In a landmark decision, the US Supreme Court has ruled that employers cannot discriminate based on sexual orientation or gender identity in what the LGBTQ+ community and its supporters are calling a “much-needed victory”.
The court determined that discrimination on the basis of homosexuality or transgender status requires that an employer intentionally treat their employee differently because of their sex, which is a direct violation of Title VII of the Civil Rights Act of 1964. Title VII banned discrimination on the basis of “race, color, religion, sex, and national origin" more than half-a-century ago and although the original provision may not have directly referenced members of those who identify as gay, lesbian, or transgender, the court ruling determines that Title VII’s ban on discrimination extends to those individuals. Currently, less than half of US states have anti-discrimination protections based on gender identity or sexual orientation.
Justice Neil M. Gorsuch wrote the majority opinion and in doing so boils down the hearing to a single question: “If an employer takes an employment action solely because of the sexual orientation or gender identity of an employee or applicant, has that employer necessarily discriminated because of biological sex?”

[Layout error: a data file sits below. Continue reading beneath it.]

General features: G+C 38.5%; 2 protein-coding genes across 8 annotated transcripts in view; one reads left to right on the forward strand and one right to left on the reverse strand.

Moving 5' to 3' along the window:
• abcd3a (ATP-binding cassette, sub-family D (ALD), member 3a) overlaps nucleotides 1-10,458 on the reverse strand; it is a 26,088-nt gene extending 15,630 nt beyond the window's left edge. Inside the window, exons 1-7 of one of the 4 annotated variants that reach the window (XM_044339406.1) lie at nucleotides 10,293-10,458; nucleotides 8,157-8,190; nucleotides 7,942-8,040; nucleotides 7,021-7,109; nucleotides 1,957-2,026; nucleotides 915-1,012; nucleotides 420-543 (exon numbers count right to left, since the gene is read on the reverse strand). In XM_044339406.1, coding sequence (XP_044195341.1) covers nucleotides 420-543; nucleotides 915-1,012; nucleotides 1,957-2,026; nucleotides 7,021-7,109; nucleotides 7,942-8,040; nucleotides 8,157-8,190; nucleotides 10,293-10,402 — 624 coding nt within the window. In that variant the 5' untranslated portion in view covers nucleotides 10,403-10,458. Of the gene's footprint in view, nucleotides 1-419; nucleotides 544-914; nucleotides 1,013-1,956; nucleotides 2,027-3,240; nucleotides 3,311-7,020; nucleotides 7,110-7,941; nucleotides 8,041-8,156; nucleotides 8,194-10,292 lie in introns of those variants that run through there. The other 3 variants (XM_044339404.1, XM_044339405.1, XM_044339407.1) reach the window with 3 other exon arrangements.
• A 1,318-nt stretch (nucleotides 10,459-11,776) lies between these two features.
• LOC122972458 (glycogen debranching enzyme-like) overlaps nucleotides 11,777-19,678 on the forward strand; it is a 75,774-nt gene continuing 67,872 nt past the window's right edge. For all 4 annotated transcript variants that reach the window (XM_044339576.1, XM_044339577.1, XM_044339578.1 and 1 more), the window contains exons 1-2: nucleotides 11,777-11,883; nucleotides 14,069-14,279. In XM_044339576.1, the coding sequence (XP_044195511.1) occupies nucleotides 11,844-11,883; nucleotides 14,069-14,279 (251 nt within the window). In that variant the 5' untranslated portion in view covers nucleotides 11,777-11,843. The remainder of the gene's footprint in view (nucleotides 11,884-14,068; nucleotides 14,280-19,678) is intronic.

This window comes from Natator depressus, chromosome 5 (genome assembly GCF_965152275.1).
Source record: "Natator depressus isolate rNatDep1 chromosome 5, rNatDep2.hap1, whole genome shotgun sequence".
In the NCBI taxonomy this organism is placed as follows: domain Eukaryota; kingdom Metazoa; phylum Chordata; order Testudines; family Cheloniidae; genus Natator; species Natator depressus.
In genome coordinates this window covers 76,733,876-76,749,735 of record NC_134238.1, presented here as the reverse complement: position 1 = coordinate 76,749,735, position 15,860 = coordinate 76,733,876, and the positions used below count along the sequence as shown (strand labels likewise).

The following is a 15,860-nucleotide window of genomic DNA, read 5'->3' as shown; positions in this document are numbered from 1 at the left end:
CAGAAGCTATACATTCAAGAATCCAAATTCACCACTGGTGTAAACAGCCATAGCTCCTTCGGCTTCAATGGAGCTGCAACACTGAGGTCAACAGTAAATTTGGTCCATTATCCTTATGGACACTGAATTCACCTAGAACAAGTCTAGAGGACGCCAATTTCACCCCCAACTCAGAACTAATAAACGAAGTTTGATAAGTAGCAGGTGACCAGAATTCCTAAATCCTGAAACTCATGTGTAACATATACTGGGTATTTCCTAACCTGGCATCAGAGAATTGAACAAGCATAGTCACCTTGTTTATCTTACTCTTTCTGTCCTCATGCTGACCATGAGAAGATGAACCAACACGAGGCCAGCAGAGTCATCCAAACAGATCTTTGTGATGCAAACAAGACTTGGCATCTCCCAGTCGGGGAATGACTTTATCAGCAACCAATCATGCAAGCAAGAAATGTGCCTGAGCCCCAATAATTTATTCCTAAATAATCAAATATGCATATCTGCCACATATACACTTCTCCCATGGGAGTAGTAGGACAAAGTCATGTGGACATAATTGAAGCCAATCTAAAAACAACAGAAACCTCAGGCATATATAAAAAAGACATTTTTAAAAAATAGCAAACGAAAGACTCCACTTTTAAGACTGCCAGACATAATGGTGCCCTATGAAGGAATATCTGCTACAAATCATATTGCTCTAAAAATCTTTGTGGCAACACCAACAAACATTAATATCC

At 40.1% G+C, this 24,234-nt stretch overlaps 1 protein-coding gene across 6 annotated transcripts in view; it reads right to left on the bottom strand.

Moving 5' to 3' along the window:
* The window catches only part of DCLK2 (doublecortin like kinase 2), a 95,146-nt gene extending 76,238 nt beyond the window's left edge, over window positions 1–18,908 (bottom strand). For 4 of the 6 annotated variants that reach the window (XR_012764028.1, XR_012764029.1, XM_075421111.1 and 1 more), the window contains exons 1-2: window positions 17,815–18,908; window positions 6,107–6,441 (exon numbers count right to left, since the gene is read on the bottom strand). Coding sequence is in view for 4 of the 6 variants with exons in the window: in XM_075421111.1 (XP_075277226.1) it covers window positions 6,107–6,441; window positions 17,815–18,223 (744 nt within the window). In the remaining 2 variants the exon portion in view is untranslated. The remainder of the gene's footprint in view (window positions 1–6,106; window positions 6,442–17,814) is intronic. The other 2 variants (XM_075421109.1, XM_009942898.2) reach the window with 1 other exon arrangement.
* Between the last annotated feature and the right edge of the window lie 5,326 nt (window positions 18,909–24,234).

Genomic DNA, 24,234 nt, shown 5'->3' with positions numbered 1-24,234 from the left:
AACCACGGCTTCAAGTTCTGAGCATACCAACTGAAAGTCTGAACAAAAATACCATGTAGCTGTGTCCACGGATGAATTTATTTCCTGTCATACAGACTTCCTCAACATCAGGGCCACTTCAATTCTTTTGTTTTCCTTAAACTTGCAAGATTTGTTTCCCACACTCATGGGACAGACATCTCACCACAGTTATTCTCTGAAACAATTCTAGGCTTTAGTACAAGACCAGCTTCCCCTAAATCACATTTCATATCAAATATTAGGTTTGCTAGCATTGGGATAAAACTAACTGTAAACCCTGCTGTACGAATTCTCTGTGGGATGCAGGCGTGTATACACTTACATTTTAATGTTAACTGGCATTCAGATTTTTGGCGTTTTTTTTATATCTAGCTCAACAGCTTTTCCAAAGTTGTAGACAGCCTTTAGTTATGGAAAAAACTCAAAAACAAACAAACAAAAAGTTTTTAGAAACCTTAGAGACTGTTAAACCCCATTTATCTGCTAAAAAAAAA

The answer, he says, “must be no,” unless discriminating because of sexual orientation or gender identity inherently constitutes discrimination because of sex.
The decision comes on June 15 as many parts of the world are in the midst of the 50th anniversary of the LGBTQ+ Pride celebration. In a 6-to-3 ruling, the judges saw three different cases argued on the same day in October 2019 in which the petitioners alleged their employers had discriminated based on their sexual or gender status. In R.G. & G.R. Harris Funeral Homes Inc. v. Equal Employment Opportunity Commission, Aimee Stephens worked as a funeral director and said that she was fired when she informed the owner that she is transgender and planned to come to work as a woman. Skydiving instructor Donald Zarda argued in Altitude Express Inc. v. Zarda that he was fired because of his sexual orientation and Gerald Bostock similarly contended in Bostock v. Clayton County, Georgia that he was fired when his employer learned that he was gay.
“There are truly no words to describe just how elated I am,” said Gerald Bostock in a statement. Bostock worked as a child welfare services coordinator and was allegedly fired after joining a gay recreational softball team.
“When I was fired seven years ago, I was devastated. But this fight became about so much more than me…Today, we can go to work without the fear of being fired for who we are and who we love. Yet, there is more work to be done. Discrimination has no place in this world, and I will not rest until we have equal rights for all.”
In each case, the Gay and Lesbian Alliance Against Defamation notes that the employers had asked the Supreme Court to reverse the rulings of the Equal Employment Opportunity Commission (EEOC), which said that it was “dedicated to protecting the rights of employees to be judged by their talents and accomplishments alone.” The ruling further contends that LGBTQ people "are, and should be, protected from discrimination under federal law."